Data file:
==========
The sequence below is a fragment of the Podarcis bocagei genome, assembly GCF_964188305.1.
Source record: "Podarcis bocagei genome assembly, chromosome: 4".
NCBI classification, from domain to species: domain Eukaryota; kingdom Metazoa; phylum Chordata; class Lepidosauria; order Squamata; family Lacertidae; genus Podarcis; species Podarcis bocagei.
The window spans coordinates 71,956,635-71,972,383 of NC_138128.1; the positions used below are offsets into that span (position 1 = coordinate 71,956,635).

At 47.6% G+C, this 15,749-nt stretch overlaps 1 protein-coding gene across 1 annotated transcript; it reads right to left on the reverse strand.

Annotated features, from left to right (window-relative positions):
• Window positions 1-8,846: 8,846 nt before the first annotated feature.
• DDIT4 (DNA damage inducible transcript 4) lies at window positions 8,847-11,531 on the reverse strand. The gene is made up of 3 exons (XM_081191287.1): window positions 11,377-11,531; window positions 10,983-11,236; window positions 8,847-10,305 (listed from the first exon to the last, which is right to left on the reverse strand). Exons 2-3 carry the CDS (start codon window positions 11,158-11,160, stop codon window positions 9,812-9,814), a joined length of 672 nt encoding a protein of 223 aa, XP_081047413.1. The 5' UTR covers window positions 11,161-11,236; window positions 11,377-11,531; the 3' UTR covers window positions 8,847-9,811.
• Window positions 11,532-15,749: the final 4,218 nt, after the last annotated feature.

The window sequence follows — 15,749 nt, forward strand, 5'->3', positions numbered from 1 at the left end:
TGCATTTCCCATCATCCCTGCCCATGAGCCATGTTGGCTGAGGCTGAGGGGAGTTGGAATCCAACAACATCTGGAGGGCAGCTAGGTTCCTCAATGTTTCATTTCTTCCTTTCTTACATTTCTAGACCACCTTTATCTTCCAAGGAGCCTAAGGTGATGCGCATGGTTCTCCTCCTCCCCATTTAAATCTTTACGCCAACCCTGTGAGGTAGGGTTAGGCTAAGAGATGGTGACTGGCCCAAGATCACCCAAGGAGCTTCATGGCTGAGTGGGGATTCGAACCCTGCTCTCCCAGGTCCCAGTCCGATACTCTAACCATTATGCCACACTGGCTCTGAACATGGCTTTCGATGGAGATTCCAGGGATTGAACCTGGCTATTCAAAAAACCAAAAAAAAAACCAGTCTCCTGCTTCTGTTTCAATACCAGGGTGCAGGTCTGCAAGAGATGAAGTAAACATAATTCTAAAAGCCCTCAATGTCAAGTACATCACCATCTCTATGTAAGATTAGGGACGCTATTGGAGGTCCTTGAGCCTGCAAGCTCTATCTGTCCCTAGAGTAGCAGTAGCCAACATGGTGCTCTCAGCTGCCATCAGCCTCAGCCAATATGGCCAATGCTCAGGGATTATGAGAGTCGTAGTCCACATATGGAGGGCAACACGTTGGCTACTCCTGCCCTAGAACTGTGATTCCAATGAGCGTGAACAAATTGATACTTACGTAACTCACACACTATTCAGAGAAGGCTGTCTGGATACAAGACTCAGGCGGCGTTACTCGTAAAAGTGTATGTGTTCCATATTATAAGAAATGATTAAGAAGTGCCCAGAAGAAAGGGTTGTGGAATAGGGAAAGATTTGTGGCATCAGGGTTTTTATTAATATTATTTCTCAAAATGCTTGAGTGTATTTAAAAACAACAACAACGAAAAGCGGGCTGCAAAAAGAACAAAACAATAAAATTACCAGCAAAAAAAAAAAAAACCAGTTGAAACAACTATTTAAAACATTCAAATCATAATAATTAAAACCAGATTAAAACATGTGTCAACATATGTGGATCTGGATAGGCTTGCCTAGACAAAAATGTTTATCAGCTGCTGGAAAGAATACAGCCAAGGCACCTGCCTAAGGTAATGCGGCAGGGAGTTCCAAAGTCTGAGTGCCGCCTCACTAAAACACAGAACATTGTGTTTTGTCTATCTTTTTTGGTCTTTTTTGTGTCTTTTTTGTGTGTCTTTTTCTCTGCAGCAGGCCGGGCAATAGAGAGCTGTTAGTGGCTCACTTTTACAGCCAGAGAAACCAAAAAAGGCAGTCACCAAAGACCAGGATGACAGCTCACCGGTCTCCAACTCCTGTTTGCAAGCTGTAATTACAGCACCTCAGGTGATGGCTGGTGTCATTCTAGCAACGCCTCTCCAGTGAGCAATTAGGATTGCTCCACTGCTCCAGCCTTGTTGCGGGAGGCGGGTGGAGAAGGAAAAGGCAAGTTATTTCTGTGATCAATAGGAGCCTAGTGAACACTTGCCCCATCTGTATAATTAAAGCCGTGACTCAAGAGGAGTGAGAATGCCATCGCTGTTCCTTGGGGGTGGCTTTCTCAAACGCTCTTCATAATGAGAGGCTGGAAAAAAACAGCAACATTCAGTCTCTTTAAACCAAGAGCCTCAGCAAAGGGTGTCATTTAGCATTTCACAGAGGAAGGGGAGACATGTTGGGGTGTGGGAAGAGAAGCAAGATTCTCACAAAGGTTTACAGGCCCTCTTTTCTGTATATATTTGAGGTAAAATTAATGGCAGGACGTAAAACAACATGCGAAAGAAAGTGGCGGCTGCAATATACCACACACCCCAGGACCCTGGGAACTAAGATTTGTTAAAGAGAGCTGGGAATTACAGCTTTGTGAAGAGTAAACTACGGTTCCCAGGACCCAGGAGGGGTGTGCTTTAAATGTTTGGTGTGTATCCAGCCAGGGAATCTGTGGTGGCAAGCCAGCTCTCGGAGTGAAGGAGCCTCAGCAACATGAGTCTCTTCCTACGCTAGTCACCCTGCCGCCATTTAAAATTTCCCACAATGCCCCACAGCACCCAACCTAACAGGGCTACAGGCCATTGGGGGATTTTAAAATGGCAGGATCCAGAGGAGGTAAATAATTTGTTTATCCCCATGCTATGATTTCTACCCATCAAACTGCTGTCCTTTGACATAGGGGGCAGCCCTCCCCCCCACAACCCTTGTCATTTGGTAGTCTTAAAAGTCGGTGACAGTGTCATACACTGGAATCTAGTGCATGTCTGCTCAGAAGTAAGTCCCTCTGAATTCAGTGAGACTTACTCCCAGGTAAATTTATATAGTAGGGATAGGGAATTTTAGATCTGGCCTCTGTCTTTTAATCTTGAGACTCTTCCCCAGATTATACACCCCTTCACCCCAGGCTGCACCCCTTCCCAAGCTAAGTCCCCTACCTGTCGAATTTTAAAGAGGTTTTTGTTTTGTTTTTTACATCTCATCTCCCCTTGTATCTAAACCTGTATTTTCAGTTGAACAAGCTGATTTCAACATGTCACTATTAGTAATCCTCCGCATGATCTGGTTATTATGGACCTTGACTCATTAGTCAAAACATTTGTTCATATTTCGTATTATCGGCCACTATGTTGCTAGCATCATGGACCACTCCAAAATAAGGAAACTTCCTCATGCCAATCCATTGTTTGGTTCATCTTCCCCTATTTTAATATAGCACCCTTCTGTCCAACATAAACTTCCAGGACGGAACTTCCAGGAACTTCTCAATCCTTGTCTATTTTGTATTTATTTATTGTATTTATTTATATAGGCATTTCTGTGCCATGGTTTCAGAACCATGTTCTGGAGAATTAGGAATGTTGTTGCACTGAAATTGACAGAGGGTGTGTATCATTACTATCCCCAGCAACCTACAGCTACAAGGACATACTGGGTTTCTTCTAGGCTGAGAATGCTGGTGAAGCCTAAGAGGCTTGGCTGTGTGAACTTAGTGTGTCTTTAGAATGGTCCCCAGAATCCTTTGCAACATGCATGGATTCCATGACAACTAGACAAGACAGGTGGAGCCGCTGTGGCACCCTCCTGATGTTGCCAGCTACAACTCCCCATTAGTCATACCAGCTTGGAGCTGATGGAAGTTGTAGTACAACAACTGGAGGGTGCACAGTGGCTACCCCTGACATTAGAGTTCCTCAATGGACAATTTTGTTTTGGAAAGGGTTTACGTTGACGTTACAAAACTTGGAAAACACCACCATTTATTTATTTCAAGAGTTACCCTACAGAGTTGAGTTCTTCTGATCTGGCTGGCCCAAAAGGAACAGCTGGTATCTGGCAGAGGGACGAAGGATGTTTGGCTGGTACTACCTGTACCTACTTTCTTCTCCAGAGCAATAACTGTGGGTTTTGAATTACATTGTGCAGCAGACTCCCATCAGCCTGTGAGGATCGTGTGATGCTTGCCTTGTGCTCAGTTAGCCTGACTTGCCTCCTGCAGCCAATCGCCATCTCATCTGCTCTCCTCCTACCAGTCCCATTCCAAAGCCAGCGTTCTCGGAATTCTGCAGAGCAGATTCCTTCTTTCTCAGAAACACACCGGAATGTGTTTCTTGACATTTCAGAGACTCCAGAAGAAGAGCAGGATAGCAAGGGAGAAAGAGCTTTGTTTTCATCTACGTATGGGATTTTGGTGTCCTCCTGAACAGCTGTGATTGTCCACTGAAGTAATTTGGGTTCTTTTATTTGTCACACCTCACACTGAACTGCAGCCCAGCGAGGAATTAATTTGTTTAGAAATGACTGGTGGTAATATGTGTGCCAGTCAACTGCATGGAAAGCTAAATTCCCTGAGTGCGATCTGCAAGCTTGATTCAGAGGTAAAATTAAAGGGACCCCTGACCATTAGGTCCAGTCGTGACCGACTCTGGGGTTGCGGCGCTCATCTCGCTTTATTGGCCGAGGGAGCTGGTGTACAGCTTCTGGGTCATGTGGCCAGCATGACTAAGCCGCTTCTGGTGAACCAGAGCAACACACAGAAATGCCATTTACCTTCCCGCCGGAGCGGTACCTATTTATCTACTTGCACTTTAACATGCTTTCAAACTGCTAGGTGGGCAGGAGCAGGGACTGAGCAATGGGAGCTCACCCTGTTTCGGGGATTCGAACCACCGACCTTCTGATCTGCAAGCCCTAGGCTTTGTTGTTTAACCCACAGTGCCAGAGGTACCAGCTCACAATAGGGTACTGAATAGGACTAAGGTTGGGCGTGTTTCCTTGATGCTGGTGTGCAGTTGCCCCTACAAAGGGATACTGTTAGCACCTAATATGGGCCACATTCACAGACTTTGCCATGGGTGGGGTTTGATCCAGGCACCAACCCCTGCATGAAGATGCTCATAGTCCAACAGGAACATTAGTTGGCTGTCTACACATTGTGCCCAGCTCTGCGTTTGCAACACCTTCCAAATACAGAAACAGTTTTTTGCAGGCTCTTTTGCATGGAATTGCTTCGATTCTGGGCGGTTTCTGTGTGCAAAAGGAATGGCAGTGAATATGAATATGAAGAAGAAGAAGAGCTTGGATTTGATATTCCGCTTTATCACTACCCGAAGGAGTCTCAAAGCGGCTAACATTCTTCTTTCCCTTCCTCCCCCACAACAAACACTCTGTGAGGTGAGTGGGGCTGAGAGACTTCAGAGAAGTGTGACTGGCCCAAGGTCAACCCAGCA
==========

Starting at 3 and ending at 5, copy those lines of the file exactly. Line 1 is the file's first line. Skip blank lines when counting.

NCBI classification, from domain to species: domain Eukaryota; kingdom Metazoa; phylum Chordata; class Lepidosauria; order Squamata; family Lacertidae; genus Podarcis; species Podarcis bocagei.
The window spans coordinates 71,956,635-71,972,383 of NC_138128.1; the positions used below are offsets into that span (position 1 = coordinate 71,956,635).

At 47.6% G+C, this 15,749-nt stretch overlaps 1 protein-coding gene across 1 annotated transcript; it reads right to left on the reverse strand.